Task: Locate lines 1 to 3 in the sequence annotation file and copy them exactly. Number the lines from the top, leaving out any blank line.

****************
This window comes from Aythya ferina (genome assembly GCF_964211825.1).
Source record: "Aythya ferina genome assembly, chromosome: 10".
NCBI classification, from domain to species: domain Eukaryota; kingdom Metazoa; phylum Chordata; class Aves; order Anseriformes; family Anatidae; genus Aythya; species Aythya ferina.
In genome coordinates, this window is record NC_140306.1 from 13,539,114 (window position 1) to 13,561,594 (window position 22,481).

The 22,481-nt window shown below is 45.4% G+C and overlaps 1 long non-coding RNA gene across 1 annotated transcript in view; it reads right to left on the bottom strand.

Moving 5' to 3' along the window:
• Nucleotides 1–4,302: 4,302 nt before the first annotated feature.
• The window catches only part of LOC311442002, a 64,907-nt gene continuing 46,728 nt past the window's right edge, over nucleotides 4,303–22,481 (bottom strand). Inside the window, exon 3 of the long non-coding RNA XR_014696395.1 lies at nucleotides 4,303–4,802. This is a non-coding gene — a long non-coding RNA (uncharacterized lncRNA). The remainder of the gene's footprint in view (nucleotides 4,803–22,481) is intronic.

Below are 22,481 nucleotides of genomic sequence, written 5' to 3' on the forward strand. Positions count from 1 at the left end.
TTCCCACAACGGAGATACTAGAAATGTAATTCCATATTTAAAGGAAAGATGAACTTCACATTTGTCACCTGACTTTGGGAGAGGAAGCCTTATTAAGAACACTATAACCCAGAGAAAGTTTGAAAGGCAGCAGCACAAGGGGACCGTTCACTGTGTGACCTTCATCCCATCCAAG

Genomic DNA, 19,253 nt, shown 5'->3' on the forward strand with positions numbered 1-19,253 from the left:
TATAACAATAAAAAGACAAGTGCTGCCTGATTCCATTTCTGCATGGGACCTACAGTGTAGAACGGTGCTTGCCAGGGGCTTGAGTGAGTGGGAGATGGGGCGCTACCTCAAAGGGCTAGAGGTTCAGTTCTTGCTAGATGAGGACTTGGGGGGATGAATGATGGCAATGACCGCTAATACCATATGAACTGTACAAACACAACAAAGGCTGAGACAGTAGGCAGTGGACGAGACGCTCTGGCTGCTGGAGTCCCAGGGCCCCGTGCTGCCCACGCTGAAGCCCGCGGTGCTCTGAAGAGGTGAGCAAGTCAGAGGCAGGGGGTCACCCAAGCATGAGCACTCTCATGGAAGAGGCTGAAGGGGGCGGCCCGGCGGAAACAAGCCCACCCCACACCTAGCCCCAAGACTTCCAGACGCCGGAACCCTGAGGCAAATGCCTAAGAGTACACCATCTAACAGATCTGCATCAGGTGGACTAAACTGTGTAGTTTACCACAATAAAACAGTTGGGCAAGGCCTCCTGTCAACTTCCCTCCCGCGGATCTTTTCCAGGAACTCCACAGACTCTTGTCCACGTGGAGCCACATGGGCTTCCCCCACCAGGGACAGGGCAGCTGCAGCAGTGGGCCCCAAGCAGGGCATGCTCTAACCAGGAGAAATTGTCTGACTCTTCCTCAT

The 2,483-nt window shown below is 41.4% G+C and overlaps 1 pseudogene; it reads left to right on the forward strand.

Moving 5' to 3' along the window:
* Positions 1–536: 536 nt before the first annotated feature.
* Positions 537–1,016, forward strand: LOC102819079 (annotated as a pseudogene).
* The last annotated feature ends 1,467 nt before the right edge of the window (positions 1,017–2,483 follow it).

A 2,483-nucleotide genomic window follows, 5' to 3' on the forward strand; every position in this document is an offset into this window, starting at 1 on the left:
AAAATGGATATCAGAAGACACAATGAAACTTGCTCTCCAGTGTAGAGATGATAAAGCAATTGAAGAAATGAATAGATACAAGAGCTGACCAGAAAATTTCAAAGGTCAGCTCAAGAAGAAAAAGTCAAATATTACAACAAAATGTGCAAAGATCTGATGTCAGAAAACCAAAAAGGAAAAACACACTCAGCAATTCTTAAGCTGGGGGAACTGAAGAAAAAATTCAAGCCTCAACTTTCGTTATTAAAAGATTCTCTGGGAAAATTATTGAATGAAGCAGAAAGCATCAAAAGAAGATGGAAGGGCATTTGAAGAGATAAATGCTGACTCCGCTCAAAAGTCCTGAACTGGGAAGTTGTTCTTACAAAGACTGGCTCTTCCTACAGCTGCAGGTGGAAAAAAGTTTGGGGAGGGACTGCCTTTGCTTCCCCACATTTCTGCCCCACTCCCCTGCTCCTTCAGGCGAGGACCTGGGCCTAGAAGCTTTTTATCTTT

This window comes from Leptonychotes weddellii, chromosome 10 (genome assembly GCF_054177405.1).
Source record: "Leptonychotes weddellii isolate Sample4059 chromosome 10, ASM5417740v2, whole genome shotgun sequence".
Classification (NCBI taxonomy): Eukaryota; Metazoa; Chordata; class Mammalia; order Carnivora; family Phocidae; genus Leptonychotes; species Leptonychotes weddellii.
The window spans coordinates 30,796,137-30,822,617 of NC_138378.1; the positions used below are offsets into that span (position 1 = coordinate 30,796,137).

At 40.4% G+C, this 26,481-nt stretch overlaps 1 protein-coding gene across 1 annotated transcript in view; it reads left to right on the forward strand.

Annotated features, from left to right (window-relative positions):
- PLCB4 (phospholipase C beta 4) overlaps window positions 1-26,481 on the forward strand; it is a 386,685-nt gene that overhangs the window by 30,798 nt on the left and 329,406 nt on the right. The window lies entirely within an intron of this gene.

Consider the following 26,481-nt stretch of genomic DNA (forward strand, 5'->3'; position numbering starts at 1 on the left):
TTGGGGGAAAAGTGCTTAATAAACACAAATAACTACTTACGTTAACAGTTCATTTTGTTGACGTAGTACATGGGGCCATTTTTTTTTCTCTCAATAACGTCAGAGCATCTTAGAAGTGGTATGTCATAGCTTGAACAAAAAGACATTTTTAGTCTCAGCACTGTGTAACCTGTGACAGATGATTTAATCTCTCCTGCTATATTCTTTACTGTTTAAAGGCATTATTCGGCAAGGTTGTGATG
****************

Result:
This window comes from Aythya ferina (genome assembly GCF_964211825.1).
Source record: "Aythya ferina genome assembly, chromosome: 10".
NCBI classification, from domain to species: domain Eukaryota; kingdom Metazoa; phylum Chordata; class Aves; order Anseriformes; family Anatidae; genus Aythya; species Aythya ferina.